Friday, May 4, 2012 | 6:05 p.m.
Lovely Las Vegas video
As a quintet of Nevada Ballet Theatre dancers nimbly stretched and lifted one another during an afternoon rehearsal at Reynolds Hall, a silhouetted figure materialized on stage right.
You couldn’t quite make out just who this sauntering gentleman was, or could you? He was wearing a well-tailored suit and, yep, a fedora.
It was the Gossinator.
Matt Goss is joining the NBT, for a night, during the Las Vegas dance company’s premiere performance Saturday at 7 p.m. at the Smith Center for the Performing Arts. He is performing four songs of his choosing in a segment NBT Artistic Director James Canfield has aptly titled “Four Songs.”
Canfield choreographed the pieces. Goss sings the quartet of original numbers, two of which he’s never performed live. The London-born singer/songwriter will be boosted by his burning seven-piece backing band from Caesars Palace and Music Director Ron Fair, who is playing piano and who also happens to be producing Goss’s upcoming album. The songs to be unfurled by Goss, in order, are “Song for You,” “All About the Hang,” “Mustang” and “Evil.”
The latter song, a favorite from Goss’s live show at the Gossy Room at Cleopatra’s Barge, will feature an octet of strings players from the Las Vegas Philharmonic. “All About the Hang,” a jumpy tune that speaks to our undying thirst for great companionship, might well be the title of Goss’s upcoming album. “Mustang,” too, is new. As Goss says from the stage, “It’s about letting someone go who you love and hoping they will come back.”
A half-dozen dancers perform to each number, their moves giving life to Goss’s lyrics.
“It’s really, really intense,” he said.
Goss so effectively immerses himself in Las Vegas institutions and traditions, you sometimes forget he does not live here. He’s a resident of Los Angeles, yet eagerly embraces Vegas as if he were born in the city during the heyday of the Rat Pack. His song “Lovely Las Vegas” seamlessly invokes the name of Howard Hughes and references Flamingo Road and Summerlin, as if written by a longtime resident. (The R-J's Doug Elfman and I happily appeared in the video of the song, which is embedded in this column).
Always a finely attired representative of Vegas swagger, Goss appeared onstage with the “Jubilee!” cast at Bally’s, during that production’s 30th anniversary show last year. Of course, he also was cast in Diddy’s Vegas-fashioned TV commercial hawking that famed Sin City nectar, Ciroc vodka.
The NBT-Smith Center appearance is particularly important for the ballet company and for Goss. It is not only NBT’s first performance at the new performing arts center, but also launches its 40th season. The appearance reinforces Goss’s affiliation with the city and allows him to perform in front of nearly 2,000 people (the show is about sold out at last check) who might not venture to the Gossy Room for late-night shows Fridays and Saturdays.
Goss says he has been blown away by the Smith Center’s architecture and design effects.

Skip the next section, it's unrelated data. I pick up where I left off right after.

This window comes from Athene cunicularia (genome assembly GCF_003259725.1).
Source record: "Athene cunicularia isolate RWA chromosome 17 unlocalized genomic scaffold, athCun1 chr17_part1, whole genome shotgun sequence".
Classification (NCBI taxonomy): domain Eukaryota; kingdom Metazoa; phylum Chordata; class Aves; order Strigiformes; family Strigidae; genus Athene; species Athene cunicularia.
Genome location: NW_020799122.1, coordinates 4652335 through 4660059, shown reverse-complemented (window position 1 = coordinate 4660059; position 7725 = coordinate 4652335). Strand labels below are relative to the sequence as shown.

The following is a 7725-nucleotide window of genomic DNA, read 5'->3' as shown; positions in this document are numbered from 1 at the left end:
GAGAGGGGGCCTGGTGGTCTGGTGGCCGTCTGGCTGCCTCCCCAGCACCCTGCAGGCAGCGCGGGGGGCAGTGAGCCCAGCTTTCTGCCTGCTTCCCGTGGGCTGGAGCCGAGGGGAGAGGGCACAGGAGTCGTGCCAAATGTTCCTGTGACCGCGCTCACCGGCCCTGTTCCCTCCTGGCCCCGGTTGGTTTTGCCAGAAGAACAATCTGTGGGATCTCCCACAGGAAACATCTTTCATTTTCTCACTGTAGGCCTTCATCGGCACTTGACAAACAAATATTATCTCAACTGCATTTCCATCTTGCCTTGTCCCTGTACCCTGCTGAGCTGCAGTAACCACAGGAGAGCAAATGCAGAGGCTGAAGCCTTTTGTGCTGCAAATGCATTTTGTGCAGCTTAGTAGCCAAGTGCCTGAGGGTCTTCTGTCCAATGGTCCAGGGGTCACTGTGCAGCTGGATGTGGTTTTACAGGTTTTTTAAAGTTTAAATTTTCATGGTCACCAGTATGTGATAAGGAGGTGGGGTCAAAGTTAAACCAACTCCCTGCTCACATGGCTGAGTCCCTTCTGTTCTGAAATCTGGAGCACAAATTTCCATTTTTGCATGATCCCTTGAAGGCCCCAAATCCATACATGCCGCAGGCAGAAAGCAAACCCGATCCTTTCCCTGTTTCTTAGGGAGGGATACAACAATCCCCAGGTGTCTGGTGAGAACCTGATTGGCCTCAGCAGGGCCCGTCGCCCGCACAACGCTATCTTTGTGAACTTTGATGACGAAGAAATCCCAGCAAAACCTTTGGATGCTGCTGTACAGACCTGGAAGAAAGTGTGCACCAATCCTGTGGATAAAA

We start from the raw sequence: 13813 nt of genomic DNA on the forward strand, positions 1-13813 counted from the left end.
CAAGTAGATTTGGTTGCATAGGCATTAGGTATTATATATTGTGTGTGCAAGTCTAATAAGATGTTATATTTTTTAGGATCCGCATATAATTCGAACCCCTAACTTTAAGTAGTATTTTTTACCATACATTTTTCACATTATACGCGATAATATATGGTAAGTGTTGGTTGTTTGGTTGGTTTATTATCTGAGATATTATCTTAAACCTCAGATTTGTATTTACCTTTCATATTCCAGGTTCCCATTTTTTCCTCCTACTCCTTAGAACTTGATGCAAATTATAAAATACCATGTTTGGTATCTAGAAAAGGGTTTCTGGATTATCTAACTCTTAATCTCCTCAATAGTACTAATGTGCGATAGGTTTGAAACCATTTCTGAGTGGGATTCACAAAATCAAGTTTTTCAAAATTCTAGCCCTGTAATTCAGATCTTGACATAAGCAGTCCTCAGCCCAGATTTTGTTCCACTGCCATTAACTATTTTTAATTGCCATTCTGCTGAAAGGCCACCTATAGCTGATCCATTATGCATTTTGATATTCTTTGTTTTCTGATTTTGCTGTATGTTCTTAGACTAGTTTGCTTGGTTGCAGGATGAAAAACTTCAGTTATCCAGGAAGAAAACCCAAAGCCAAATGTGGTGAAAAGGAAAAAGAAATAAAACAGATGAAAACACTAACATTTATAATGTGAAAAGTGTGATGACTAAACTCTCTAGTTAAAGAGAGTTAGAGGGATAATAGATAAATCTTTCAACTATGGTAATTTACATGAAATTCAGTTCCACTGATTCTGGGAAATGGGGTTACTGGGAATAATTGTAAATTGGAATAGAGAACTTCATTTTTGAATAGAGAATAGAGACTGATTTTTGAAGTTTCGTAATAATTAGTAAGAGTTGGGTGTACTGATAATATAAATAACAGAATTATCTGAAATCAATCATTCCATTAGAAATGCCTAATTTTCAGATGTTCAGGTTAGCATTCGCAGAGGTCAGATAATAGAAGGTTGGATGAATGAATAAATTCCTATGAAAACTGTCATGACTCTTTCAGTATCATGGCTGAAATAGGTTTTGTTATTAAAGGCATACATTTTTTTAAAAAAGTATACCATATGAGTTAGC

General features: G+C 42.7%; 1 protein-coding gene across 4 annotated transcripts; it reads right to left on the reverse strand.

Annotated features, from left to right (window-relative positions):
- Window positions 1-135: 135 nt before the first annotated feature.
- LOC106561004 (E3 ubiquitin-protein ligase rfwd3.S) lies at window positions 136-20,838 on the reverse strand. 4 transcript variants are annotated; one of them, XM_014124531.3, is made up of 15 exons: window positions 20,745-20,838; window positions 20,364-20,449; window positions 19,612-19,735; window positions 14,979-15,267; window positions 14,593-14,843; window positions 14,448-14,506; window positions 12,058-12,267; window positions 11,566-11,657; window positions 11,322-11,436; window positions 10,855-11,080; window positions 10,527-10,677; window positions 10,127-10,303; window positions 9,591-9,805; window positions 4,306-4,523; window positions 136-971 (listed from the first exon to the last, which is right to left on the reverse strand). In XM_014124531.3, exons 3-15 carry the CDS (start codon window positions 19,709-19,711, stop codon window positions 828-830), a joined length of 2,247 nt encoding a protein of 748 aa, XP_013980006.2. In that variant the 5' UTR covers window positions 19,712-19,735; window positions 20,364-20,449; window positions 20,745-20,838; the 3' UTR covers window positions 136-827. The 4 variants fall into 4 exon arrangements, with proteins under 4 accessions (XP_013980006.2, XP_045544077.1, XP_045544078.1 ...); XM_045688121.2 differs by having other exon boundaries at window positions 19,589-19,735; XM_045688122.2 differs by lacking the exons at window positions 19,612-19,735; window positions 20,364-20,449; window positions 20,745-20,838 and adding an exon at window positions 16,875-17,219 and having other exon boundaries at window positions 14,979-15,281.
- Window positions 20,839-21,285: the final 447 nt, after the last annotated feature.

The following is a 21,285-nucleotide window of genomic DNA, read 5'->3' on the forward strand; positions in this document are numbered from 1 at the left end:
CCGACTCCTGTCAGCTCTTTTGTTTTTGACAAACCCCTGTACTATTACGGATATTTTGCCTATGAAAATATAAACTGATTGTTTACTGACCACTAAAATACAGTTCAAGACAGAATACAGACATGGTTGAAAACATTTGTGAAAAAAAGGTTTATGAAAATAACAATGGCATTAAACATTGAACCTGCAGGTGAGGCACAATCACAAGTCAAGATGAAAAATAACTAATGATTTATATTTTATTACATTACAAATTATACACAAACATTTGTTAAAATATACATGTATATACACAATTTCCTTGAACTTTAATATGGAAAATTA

“I’m genuinely in awe that every little detail is so deco,” he said Thursday afternoon during an interview in the Reynolds Hall Star Room. “It’s like walking into the ’30s. I walked in and looked at the ceilings and the fixtures, and it’s just insane. Even the trash bins are deco, and you would think they don’t need to spend money on trash bins being deco, but here they have.”
The quality of acoustics, too, impresses Goss.
“I just played Royal Albert Hall (in October), and you come up with a venue like this, and it is world-class, without question,” he said. “Sonically, I think it’s up there with the best venues I’ve played in my life. You can hear every single little nuance, the timbre in your voice, in that venue. It’s immaculate.”
That Goss is performing in Reynolds Hall at such a landmark event is owed to his friendship with Canfield. Goss has attended the past two NBT Black and White Galas (honoring Priscilla Presley and Eva Longoria as its most recent Women of the Year), and Canfield has twice seen Goss perform at Caesars. Originally, the idea was to build an entire performance around the Goss number “Firefly,” but Canfield has instead choreographed the lengthy “Four Songs” piece near the end of the opening performance.
“It’ just a thing where he called and left a message and didn’t think I would call back, but I did,” Goss said. “We ended up having a chat that week. He’s very emotional, in the best way, and he listens to every word in every lyric.”
Away from the performance, Goss and Fair are about two weeks from the midpoint of recording the new Goss album. He’s planning on taking most of the month of June off from performing at Caesars, saying he’s in need of some physical and mental down time.
Last moth, Goss lost his pet bulldog, whom he refers to as “the infamous Alfie.” Alfie was 11 years old when he was put down at Goss’s home two weeks ago.
“He was in my arms when he died at my home, and it was … yeah, super-intense,” Goss said. “It’s strange. The show must go on, but you sometimes feel like -- on a personal level, it’s been a challenging few months for me, in several ways. At the end of the day, I am a singer, and that’s the thing that gives me my peace.”
And as the Vegas ballet company has found, marrying that voice to the highest form of dance can be a beautiful thing.